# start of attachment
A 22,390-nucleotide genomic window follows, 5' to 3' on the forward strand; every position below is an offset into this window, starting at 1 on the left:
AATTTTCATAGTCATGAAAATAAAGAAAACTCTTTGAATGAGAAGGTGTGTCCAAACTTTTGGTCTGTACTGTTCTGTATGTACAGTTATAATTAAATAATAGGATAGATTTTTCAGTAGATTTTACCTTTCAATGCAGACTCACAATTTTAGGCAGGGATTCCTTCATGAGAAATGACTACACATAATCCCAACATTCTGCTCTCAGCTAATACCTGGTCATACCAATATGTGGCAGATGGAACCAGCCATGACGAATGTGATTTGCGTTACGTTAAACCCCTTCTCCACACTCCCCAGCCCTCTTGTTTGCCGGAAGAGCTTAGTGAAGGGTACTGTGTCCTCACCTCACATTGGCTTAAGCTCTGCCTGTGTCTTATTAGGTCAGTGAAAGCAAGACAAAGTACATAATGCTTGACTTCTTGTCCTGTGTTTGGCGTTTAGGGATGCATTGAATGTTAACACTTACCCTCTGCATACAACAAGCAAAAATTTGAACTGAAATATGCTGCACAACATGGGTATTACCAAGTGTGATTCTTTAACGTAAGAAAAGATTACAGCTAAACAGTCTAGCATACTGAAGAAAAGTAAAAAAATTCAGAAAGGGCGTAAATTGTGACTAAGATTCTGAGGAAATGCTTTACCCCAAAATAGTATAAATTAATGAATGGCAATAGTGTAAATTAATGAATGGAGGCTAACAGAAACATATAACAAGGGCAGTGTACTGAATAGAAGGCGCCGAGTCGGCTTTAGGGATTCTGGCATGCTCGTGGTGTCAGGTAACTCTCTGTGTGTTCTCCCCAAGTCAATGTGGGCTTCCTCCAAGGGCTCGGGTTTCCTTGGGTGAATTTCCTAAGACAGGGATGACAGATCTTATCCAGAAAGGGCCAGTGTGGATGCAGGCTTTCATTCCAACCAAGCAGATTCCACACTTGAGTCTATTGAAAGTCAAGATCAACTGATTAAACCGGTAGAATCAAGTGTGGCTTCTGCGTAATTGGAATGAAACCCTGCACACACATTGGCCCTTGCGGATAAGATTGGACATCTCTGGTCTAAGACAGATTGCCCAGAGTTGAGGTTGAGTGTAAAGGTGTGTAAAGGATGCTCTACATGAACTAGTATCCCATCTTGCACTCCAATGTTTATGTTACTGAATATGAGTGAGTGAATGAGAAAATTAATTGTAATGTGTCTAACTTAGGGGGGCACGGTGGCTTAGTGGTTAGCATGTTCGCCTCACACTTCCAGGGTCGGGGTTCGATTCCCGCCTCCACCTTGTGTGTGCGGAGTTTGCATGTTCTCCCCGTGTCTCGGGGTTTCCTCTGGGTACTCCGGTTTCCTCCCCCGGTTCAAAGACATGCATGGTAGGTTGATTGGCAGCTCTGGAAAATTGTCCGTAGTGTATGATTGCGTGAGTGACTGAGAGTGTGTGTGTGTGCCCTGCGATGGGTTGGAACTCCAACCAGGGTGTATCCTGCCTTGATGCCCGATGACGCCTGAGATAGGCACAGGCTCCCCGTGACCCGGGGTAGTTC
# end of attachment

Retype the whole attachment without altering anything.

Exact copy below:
A 22,390-nucleotide genomic window follows, 5' to 3' on the forward strand; every position below is an offset into this window, starting at 1 on the left:
AATTTTCATAGTCATGAAAATAAAGAAAACTCTTTGAATGAGAAGGTGTGTCCAAACTTTTGGTCTGTACTGTTCTGTATGTACAGTTATAATTAAATAATAGGATAGATTTTTCAGTAGATTTTACCTTTCAATGCAGACTCACAATTTTAGGCAGGGATTCCTTCATGAGAAATGACTACACATAATCCCAACATTCTGCTCTCAGCTAATACCTGGTCATACCAATATGTGGCAGATGGAACCAGCCATGACGAATGTGATTTGCGTTACGTTAAACCCCTTCTCCACACTCCCCAGCCCTCTTGTTTGCCGGAAGAGCTTAGTGAAGGGTACTGTGTCCTCACCTCACATTGGCTTAAGCTCTGCCTGTGTCTTATTAGGTCAGTGAAAGCAAGACAAAGTACATAATGCTTGACTTCTTGTCCTGTGTTTGGCGTTTAGGGATGCATTGAATGTTAACACTTACCCTCTGCATACAACAAGCAAAAATTTGAACTGAAATATGCTGCACAACATGGGTATTACCAAGTGTGATTCTTTAACGTAAGAAAAGATTACAGCTAAACAGTCTAGCATACTGAAGAAAAGTAAAAAAATTCAGAAAGGGCGTAAATTGTGACTAAGATTCTGAGGAAATGCTTTACCCCAAAATAGTATAAATTAATGAATGGCAATAGTGTAAATTAATGAATGGAGGCTAACAGAAACATATAACAAGGGCAGTGTACTGAATAGAAGGCGCCGAGTCGGCTTTAGGGATTCTGGCATGCTCGTGGTGTCAGGTAACTCTCTGTGTGTTCTCCCCAAGTCAATGTGGGCTTCCTCCAAGGGCTCGGGTTTCCTTGGGTGAATTTCCTAAGACAGGGATGACAGATCTTATCCAGAAAGGGCCAGTGTGGATGCAGGCTTTCATTCCAACCAAGCAGATTCCACACTTGAGTCTATTGAAAGTCAAGATCAACTGATTAAACCGGTAGAATCAAGTGTGGCTTCTGCGTAATTGGAATGAAACCCTGCACACACATTGGCCCTTGCGGATAAGATTGGACATCTCTGGTCTAAGACAGATTGCCCAGAGTTGAGGTTGAGTGTAAAGGTGTGTAAAGGATGCTCTACATGAACTAGTATCCCATCTTGCACTCCAATGTTTATGTTACTGAATATGAGTGAGTGAATGAGAAAATTAATTGTAATGTGTCTAACTTAGGGGGGCACGGTGGCTTAGTGGTTAGCATGTTCGCCTCACACTTCCAGGGTCGGGGTTCGATTCCCGCCTCCACCTTGTGTGTGCGGAGTTTGCATGTTCTCCCCGTGTCTCGGGGTTTCCTCTGGGTACTCCGGTTTCCTCCCCCGGTTCAAAGACATGCATGGTAGGTTGATTGGCAGCTCTGGAAAATTGTCCGTAGTGTATGATTGCGTGAGTGACTGAGAGTGTGTGTGTGTGCCCTGCGATGGGTTGGAACTCCAACCAGGGTGTATCCTGCCTTGATGCCCGATGACGCCTGAGATAGGCACAGGCTCCCCGTGACCCGGGGTAGTTC